Press release

More transparency to drive up NHS safety

This news article was published under the 2010 to 2015 Conservative and Liberal Democrat coalition government

Health Secretary Jeremy Hunt has published new data showing the number of NHS "never events" reported over the last two years and highlighted fresh action to improve care.

Never events are serious patient safety incidents that, by definition, should never happen. Never events include events such as surgery on the wrong part of the body, or surgical instruments being left in the body after an operation.

Following an engagement process with health professionals, royal colleges and the public in 2011, the Government tripled the number of categories that are defined as a never event from eight to 25. To increase transparency and the focus on safety, the NHS has reported on all of these categories in 2011/12. Today’s data shows that over 300 never events were reported to Strategic Health Authorities over the past year. It is not possible to compare this figure with previous data as it is the first time that 17 of the categories have been reported on.

The vast majority of never events are surgical. The NHS Commissioning Board is setting up a taskforce to look at surgical never events, in order to make sure that these events are eradicated from NHS surgery. Sir Bruce Keogh, NHS Medical Director and Jane Cummings, Chief Nursing Officer, have also written to the NHS today highlighting these figures and setting out what the NHS needs to do to drive the numbers down across all areas.

Health Secretary Jeremy Hunt said:

“We know that transparency saves lives and improves care. The NHS treats a million people every 36 hours, and we know that the vast majority of these patients have excellent care. But the NHS needs to do more to really tackle these events. The NHS Commissioning Board is now setting up a taskforce to eradicate these never events from NHS surgery.”

The 2011/12 data shows that 326 never events were reported to Strategic Health Authorities, with the most common types of incident being;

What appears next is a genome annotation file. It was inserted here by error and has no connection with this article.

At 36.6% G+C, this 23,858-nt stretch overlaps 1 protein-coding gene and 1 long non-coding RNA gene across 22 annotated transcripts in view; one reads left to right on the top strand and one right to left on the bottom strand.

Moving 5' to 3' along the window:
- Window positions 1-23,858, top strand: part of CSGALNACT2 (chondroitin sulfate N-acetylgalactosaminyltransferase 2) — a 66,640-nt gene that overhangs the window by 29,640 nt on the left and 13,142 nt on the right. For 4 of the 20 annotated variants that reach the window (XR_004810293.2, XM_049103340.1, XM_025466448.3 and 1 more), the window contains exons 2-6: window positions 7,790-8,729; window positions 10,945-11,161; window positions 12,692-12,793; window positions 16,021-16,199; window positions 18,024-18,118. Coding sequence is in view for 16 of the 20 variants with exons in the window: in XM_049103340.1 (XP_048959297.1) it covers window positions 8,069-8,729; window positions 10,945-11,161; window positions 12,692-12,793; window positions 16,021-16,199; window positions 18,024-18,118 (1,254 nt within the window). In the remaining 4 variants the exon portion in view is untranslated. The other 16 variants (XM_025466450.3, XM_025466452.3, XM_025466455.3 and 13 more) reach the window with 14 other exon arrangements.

• Retained foreign objects post-operation (161 incidents reported)
  • Surgery on the wrong part of the body (70 incidents)
  • Wrong implant or prosthesis (41 incidents)
  • Misplaced nasogastric tubes (23 incidents)

NHS Medical Director Sir Bruce Keogh said;

“NHS Leaders should examine these figures and the guidance that sits alongside them and really focus on driving them out of the NHS.

“There are simple ways to prevent them occurring, like the Surgical Safety Checklist, and everyone working in the NHS should ensure that the checklist is being followed.”

Some never events were also reported to the National Reporting and Learning System (NRLS), and these amounted to 163 in 2011/12. This is a separate reporting system and the majority of these reports correspond to incidents also reported to the SHAs, so the totals cannot be added together. Historically the NHS has reported these incidents in different ways. This can lead to confusion and this is why the NHS Commissioning Board is also developing a single incident reporting and management system as part of its work.

Notes for editors

  1. For more information, please contact the Department of Health press office on 0207 210 5947.
  2. The Never Events Policy Framework can be found on the DH website.
  3. Never Events reported to SHAs and the NRLS in 2010/11 cannot be compared with those for 2011 / 12 because the number of incidents defined as never events has increased from eight to 25.
  4. Commissioners, through the contracts they have with providers, have the ability to recover the costs of an episode of care in which a never event occurs so that there is no cost to the public for that episode of care. In addition, the commissioner can recover the costs for any corrective procedure that is required as a result of the never event. Commissioners have the discretion to waive this cost recovery process if appropriate depending on the circumstances of the never event and the response to the event that the provider puts in place.